Being homeless has started to become a growing dilemma for modern society. There are lots of factors regarding the factors that cause homelessness with a minority which can be entrenched desolate and favor that way of life. Within the homeless population there exists a higher incidence of mental disorders and with the social isolation along with drug and alcohol abuse which might at times addressing the problem can be extremely difficult. Generally there tend to be increased health needs with this population as well as their transient nature of the way of life complicates receiving care to people that rough sleep. Rough sleepers have problems with their feet and research has revealed those taking up the offer of a podiatry service tend to be considerably more likely to see other health care professionals if needed. Typically when being managed by a podiatrist they often like to discuss some other significant concerns they perhaps have which provides an chance to start contacts to get these concerns managed.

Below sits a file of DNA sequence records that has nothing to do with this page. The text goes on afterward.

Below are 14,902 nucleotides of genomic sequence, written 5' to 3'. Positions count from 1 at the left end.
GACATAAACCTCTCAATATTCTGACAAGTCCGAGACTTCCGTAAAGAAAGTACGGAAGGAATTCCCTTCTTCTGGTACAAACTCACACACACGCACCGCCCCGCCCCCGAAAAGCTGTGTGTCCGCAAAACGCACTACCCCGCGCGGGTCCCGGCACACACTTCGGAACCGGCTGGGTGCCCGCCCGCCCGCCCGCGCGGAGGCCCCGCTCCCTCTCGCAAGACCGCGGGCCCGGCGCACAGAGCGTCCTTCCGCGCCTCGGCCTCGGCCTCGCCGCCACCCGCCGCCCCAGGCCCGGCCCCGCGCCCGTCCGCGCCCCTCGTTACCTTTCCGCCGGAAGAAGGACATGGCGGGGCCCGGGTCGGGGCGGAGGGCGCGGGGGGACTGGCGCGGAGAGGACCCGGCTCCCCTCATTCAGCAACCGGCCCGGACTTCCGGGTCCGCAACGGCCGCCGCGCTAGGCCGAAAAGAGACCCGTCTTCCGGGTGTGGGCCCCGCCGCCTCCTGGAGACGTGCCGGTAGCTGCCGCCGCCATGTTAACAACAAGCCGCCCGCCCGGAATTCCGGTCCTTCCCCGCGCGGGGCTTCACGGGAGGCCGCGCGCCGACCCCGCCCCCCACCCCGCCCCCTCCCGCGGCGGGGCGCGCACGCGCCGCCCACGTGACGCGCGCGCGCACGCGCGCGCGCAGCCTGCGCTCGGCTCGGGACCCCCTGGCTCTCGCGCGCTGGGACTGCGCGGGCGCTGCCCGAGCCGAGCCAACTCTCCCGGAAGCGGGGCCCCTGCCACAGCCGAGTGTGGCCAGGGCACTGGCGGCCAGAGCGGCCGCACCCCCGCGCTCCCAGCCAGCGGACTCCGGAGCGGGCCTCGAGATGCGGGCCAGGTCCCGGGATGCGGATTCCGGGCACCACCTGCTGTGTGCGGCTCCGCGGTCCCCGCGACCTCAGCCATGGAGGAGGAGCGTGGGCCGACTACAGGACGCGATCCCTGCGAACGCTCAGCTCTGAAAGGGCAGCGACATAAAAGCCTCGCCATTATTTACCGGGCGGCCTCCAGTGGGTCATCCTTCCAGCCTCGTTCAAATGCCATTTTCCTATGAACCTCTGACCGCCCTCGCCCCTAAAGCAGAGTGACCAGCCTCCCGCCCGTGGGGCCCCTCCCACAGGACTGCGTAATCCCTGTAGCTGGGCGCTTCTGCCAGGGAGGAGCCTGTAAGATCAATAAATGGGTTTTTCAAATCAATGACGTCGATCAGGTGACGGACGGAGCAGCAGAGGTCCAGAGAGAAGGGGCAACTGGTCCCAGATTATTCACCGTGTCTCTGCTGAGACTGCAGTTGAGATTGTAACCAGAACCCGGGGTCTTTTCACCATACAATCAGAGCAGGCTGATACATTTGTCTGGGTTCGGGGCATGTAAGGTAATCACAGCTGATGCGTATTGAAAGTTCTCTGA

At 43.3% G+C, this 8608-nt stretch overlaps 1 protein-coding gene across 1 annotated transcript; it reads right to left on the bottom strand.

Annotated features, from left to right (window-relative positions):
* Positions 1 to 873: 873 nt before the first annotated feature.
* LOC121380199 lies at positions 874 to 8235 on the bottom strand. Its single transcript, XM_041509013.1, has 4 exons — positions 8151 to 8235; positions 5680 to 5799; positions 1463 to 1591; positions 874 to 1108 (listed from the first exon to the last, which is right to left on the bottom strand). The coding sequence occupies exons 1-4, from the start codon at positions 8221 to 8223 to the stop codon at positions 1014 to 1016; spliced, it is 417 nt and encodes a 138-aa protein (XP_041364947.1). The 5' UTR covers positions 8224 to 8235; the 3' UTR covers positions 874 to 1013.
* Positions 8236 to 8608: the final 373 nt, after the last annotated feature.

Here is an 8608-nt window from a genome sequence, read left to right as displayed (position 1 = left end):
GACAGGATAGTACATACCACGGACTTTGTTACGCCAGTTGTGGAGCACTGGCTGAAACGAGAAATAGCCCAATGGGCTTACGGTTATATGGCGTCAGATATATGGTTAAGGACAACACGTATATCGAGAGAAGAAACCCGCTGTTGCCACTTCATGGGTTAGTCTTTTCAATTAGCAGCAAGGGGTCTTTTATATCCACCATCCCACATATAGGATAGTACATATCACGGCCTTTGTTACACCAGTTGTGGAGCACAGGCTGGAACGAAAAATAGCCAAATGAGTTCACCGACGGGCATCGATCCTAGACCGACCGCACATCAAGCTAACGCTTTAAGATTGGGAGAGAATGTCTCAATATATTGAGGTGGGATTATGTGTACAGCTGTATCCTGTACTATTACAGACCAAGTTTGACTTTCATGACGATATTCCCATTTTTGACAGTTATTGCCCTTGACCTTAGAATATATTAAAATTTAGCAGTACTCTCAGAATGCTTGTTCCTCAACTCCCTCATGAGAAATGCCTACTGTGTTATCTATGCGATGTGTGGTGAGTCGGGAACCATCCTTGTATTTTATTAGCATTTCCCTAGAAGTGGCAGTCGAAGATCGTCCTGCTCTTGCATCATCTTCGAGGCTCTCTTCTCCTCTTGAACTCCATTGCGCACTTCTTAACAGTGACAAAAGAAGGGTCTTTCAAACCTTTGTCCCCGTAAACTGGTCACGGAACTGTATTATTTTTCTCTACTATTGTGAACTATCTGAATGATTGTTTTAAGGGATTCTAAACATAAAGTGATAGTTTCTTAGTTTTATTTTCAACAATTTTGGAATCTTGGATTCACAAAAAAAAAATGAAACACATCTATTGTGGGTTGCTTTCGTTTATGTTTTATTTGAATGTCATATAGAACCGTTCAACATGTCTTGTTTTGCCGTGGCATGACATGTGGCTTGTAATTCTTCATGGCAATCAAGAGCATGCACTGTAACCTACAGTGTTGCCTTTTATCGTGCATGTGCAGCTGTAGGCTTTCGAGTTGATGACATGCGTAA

A charitable trust, Forgotten Feet, was established in 2013, in Worcester, by the podiatrist Deborah Monk to deliver free foot care services to the homeless. This grew rapidly as a national charitable organisation extending its podiatry service for the homeless throughout England, Wales, Northern Ireland and into Scotland. There are many towns covered by Forgotten Feet Clinics which are operated by Podiatrists and Foot Health Practitioners. The vision of Forgotten Feet will be to create clinics in as many neighborhoods as it can be, in which a need is recognized to create a network of free foot care for the poorest in society through the United Kingdom. Forgotten Feet became a registered charity in 2018 and is run by a group of 5, committee members and trustees. On an show of PodChatLve, the livestream on Facebook for podiatry practitioners the key people from Forgotten Feet got to talk about their incredible work and to get more help for the charitable organisation. They discussed their services as well as their fund raising efforts along with what the podiatry profession could possibly do to support them